Wednesday, October 24, 2007

NC Map Project, Part 3

Remember to save things to the flash drive earlier before the end of class comes. I'm still struggling with the issue of managing all these large files. I was working away and then it was 10 minutes before the end of class. So I went to save my files from the hard drive to my flash drive. and it says it's going to take 35 minutes, then 17 minutes, then 194 minutes. Pete wants to leave on time, and Haven is there, and she wants to leave too, because of the mouse situation at their house. She's all consumed with the mice as far as I can tell. As the minutes tick down, it's clear that I'm not going to get my files copied to the flash drive any time soon. Pete intervenes and puts my files on his portable hard drive. Why is the actual hard drive faster than the flash drive with no moving parts? Seems like the archaic whirling metal disk hard drive would be slower than completely motionless memory. I guess flash memory is just not that fast.

Below is the image I was working with tonight. The elevation data is in raster format. It's really quite beautiful. Raster data is something I'm pretty familiar with from working with digital photos. Where each pixel in a photo has qualities, like it's color and brightness, each cell in the elevation data has a quality. That quality is it's elevation. In the case of the image below, the elevation data for each cell is just converted to a shade of gray, with the highest being white. You can display it in many different colors, and process the data to simulate 3 dimensional views and stuff.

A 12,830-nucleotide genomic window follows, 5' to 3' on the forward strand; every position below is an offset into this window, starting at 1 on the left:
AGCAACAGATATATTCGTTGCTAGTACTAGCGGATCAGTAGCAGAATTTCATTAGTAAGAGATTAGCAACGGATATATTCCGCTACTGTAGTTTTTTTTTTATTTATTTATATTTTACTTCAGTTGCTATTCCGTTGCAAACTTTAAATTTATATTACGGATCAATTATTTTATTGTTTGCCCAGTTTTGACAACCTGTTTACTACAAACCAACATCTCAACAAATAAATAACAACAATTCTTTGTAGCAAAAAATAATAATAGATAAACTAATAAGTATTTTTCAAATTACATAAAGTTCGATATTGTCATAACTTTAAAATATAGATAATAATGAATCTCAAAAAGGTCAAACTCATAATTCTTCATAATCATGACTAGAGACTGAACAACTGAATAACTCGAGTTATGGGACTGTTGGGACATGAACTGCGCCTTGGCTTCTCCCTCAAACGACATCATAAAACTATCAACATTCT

Wednesday, October 17, 2007

WNC Map Project Expands

Tonight class started out with some recovery work. I had a pretty bad data disaster on my fancy new (cheap) 4 GB flash drive. I think it happened when I was working in ArcMap with some of that stupid giant 5 foot contour data, and things got all frozen up and it went shizzly bad. After that the flash drive was never the same. If I worked it too hard it just disappeared from the computer, like, *blink*, your drive could not be found. I ended up using a data recovery tool on it and I think I got most of the data back, but it was all over the place in folders with names like [29FF] instead of more meaningful names like "GIS Final Project". I ended up reformatting the flash drive, and it now seems to be working better.